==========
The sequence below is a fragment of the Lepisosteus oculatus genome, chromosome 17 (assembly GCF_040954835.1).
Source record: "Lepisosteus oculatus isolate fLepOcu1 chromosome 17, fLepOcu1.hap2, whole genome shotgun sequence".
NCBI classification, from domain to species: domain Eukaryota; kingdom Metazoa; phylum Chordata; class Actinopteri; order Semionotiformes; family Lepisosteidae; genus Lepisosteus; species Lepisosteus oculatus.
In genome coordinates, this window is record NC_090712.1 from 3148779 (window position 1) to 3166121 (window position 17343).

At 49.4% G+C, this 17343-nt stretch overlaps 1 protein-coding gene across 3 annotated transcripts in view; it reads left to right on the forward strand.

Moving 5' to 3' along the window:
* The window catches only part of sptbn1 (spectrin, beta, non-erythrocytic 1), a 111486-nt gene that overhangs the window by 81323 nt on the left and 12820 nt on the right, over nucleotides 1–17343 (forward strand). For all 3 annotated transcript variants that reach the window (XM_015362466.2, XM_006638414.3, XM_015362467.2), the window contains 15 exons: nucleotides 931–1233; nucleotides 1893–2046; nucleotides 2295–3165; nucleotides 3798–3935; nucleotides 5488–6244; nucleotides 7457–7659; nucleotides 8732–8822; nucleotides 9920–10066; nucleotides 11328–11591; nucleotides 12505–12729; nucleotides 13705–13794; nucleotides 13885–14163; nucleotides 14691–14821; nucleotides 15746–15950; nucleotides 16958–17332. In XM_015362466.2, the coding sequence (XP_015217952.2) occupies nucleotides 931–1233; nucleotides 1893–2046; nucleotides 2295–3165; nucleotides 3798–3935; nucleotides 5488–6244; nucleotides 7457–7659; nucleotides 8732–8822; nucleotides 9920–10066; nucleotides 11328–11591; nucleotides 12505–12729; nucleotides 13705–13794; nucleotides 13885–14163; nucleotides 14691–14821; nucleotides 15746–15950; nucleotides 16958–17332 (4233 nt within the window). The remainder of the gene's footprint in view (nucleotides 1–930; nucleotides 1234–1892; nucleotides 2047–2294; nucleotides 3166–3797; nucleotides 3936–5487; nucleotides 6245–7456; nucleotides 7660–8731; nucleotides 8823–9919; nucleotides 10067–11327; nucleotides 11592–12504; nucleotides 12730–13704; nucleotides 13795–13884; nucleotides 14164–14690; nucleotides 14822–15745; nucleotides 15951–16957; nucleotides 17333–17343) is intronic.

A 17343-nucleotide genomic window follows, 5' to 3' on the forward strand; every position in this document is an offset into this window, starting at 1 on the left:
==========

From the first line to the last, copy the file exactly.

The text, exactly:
The sequence below is a fragment of the Lepisosteus oculatus genome, chromosome 17 (assembly GCF_040954835.1).
Source record: "Lepisosteus oculatus isolate fLepOcu1 chromosome 17, fLepOcu1.hap2, whole genome shotgun sequence".
NCBI classification, from domain to species: domain Eukaryota; kingdom Metazoa; phylum Chordata; class Actinopteri; order Semionotiformes; family Lepisosteidae; genus Lepisosteus; species Lepisosteus oculatus.
In genome coordinates, this window is record NC_090712.1 from 3148779 (window position 1) to 3166121 (window position 17343).

At 49.4% G+C, this 17343-nt stretch overlaps 1 protein-coding gene across 3 annotated transcripts in view; it reads left to right on the forward strand.

Moving 5' to 3' along the window:
* The window catches only part of sptbn1 (spectrin, beta, non-erythrocytic 1), a 111486-nt gene that overhangs the window by 81323 nt on the left and 12820 nt on the right, over nucleotides 1–17343 (forward strand). For all 3 annotated transcript variants that reach the window (XM_015362466.2, XM_006638414.3, XM_015362467.2), the window contains 15 exons: nucleotides 931–1233; nucleotides 1893–2046; nucleotides 2295–3165; nucleotides 3798–3935; nucleotides 5488–6244; nucleotides 7457–7659; nucleotides 8732–8822; nucleotides 9920–10066; nucleotides 11328–11591; nucleotides 12505–12729; nucleotides 13705–13794; nucleotides 13885–14163; nucleotides 14691–14821; nucleotides 15746–15950; nucleotides 16958–17332. In XM_015362466.2, the coding sequence (XP_015217952.2) occupies nucleotides 931–1233; nucleotides 1893–2046; nucleotides 2295–3165; nucleotides 3798–3935; nucleotides 5488–6244; nucleotides 7457–7659; nucleotides 8732–8822; nucleotides 9920–10066; nucleotides 11328–11591; nucleotides 12505–12729; nucleotides 13705–13794; nucleotides 13885–14163; nucleotides 14691–14821; nucleotides 15746–15950; nucleotides 16958–17332 (4233 nt within the window). The remainder of the gene's footprint in view (nucleotides 1–930; nucleotides 1234–1892; nucleotides 2047–2294; nucleotides 3166–3797; nucleotides 3936–5487; nucleotides 6245–7456; nucleotides 7660–8731; nucleotides 8823–9919; nucleotides 10067–11327; nucleotides 11592–12504; nucleotides 12730–13704; nucleotides 13795–13884; nucleotides 14164–14690; nucleotides 14822–15745; nucleotides 15951–16957; nucleotides 17333–17343) is intronic.

A 17343-nucleotide genomic window follows, 5' to 3' on the forward strand; every position in this document is an offset into this window, starting at 1 on the left: